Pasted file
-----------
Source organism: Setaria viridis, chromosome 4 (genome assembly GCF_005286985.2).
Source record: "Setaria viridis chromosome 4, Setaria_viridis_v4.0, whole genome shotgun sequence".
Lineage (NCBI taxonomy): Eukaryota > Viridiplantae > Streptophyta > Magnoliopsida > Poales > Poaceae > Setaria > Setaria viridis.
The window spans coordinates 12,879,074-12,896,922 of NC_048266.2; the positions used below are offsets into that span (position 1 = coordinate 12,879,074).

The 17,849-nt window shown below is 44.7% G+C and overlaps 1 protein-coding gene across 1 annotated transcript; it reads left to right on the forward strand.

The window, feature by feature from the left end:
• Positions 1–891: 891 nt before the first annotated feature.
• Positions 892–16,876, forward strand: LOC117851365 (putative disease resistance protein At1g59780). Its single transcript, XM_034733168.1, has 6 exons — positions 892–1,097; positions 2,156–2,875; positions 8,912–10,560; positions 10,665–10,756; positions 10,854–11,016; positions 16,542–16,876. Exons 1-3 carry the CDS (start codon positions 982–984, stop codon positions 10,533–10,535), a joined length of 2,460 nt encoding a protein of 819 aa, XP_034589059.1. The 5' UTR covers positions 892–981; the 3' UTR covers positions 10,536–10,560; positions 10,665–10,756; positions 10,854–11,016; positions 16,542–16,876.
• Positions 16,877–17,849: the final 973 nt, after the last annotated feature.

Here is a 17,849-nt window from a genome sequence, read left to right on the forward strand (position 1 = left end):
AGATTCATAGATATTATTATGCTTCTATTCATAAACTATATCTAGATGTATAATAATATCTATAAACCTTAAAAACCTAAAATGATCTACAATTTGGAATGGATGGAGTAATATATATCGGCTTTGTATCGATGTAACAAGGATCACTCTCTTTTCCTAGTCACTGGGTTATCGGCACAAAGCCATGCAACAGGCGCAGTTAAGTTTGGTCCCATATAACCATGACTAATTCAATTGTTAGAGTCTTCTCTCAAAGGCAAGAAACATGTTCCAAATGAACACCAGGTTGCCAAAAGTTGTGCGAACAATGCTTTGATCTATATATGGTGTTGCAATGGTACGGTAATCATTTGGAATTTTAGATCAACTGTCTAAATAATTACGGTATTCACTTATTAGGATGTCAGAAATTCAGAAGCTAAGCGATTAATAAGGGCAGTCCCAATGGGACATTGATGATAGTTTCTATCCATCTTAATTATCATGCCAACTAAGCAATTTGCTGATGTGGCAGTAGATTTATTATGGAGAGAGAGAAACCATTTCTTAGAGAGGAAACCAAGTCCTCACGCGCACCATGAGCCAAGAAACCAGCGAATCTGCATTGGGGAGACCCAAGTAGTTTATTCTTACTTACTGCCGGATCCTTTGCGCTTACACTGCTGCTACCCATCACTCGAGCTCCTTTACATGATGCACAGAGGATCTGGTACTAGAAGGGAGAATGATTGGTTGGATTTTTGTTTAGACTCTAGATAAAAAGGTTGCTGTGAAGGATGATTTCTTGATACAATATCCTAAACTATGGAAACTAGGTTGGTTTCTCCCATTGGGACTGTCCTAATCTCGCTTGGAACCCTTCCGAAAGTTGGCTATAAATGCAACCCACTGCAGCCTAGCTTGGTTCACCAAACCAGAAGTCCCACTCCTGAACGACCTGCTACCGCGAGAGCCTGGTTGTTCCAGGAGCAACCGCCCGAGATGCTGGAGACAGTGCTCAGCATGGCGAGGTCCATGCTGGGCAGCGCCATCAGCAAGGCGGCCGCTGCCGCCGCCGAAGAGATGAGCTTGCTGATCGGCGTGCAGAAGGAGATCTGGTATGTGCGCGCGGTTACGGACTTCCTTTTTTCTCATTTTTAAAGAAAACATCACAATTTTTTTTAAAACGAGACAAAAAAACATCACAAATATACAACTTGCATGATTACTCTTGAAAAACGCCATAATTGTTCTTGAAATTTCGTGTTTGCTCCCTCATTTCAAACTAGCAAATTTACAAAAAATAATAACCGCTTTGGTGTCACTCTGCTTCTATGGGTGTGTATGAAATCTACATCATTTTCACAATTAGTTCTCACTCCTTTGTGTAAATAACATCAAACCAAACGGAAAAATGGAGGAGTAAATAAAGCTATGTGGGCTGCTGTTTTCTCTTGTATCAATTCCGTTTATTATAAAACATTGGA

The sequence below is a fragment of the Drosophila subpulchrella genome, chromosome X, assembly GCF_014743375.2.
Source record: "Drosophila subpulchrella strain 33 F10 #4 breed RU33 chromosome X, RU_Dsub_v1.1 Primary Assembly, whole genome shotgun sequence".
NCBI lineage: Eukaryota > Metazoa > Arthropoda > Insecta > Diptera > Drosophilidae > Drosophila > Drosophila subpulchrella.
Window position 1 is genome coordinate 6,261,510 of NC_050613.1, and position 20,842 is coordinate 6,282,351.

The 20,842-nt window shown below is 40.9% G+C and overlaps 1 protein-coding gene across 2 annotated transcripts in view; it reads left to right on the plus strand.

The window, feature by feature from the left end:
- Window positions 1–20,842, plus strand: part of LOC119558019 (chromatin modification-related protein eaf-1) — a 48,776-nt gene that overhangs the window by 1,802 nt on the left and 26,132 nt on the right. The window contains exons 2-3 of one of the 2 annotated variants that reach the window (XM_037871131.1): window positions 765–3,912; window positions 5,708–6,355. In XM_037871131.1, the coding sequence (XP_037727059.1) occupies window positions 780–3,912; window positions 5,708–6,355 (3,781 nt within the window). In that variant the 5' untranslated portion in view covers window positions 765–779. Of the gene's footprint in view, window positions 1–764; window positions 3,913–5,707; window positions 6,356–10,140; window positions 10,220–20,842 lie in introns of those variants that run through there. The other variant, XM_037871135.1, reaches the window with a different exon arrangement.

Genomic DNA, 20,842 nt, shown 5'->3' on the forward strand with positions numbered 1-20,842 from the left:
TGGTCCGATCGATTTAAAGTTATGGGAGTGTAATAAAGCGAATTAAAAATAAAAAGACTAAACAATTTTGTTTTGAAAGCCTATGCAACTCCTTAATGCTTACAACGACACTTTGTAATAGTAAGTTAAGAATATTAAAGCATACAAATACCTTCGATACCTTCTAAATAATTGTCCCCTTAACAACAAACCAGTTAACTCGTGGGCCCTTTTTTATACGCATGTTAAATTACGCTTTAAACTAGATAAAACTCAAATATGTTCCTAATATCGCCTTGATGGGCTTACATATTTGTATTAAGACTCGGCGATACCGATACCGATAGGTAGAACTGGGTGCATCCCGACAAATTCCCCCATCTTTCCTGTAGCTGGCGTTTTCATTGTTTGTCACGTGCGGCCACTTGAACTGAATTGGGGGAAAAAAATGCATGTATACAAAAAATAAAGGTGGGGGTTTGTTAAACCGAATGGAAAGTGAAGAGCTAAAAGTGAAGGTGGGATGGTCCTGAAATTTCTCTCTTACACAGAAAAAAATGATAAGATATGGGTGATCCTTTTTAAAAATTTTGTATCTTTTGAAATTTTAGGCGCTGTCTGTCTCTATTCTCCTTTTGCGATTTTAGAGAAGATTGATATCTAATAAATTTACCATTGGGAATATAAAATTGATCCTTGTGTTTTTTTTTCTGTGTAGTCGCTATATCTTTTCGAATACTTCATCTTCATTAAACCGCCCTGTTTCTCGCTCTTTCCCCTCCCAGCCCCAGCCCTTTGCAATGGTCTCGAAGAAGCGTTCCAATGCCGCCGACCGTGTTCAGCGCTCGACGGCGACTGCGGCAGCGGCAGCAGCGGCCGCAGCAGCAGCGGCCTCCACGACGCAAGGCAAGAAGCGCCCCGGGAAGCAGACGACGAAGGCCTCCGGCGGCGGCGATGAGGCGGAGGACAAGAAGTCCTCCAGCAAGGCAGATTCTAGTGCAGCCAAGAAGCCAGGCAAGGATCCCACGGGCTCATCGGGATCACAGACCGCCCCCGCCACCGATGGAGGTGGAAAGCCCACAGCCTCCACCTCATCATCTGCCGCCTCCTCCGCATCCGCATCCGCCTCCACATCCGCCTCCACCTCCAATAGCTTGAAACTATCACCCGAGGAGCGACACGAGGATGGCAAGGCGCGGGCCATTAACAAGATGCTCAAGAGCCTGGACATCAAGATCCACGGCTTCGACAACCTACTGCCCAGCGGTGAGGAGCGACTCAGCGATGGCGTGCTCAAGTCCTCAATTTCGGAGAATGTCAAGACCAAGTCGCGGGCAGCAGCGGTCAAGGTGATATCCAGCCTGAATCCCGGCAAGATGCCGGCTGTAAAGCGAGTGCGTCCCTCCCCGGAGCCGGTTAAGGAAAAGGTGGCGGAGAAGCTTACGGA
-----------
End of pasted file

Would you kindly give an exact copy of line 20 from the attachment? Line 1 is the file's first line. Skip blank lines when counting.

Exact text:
TGGTCCGATCGATTTAAAGTTATGGGAGTGTAATAAAGCGAATTAAAAATAAAAAGACTAAACAATTTTGTTTTGAAAGCCTATGCAACTCCTTAATGCTTACAACGACACTTTGTAATAGTAAGTTAAGAATATTAAAGCATACAAATACCTTCGATACCTTCTAAATAATTGTCCCCTTAACAACAAACCAGTTAACTCGTGGGCCCTTTTTTATACGCATGTTAAATTACGCTTTAAACTAGATAAAACTCAAATATGTTCCTAATATCGCCTTGATGGGCTTACATATTTGTATTAAGACTCGGCGATACCGATACCGATAGGTAGAACTGGGTGCATCCCGACAAATTCCCCCATCTTTCCTGTAGCTGGCGTTTTCATTGTTTGTCACGTGCGGCCACTTGAACTGAATTGGGGGAAAAAAATGCATGTATACAAAAAATAAAGGTGGGGGTTTGTTAAACCGAATGGAAAGTGAAGAGCTAAAAGTGAAGGTGGGATGGTCCTGAAATTTCTCTCTTACACAGAAAAAAATGATAAGATATGGGTGATCCTTTTTAAAAATTTTGTATCTTTTGAAATTTTAGGCGCTGTCTGTCTCTATTCTCCTTTTGCGATTTTAGAGAAGATTGATATCTAATAAATTTACCATTGGGAATATAAAATTGATCCTTGTGTTTTTTTTTCTGTGTAGTCGCTATATCTTTTCGAATACTTCATCTTCATTAAACCGCCCTGTTTCTCGCTCTTTCCCCTCCCAGCCCCAGCCCTTTGCAATGGTCTCGAAGAAGCGTTCCAATGCCGCCGACCGTGTTCAGCGCTCGACGGCGACTGCGGCAGCGGCAGCAGCGGCCGCAGCAGCAGCGGCCTCCACGACGCAAGGCAAGAAGCGCCCCGGGAAGCAGACGACGAAGGCCTCCGGCGGCGGCGATGAGGCGGAGGACAAGAAGTCCTCCAGCAAGGCAGATTCTAGTGCAGCCAAGAAGCCAGGCAAGGATCCCACGGGCTCATCGGGATCACAGACCGCCCCCGCCACCGATGGAGGTGGAAAGCCCACAGCCTCCACCTCATCATCTGCCGCCTCCTCCGCATCCGCATCCGCCTCCACATCCGCCTCCACCTCCAATAGCTTGAAACTATCACCCGAGGAGCGACACGAGGATGGCAAGGCGCGGGCCATTAACAAGATGCTCAAGAGCCTGGACATCAAGATCCACGGCTTCGACAACCTACTGCCCAGCGGTGAGGAGCGACTCAGCGATGGCGTGCTCAAGTCCTCAATTTCGGAGAATGTCAAGACCAAGTCGCGGGCAGCAGCGGTCAAGGTGATATCCAGCCTGAATCCCGGCAAGATGCCGGCTGTAAAGCGAGTGCGTCCCTCCCCGGAGCCGGTTAAGGAAAAGGTGGCGGAGAAGCTTACGGA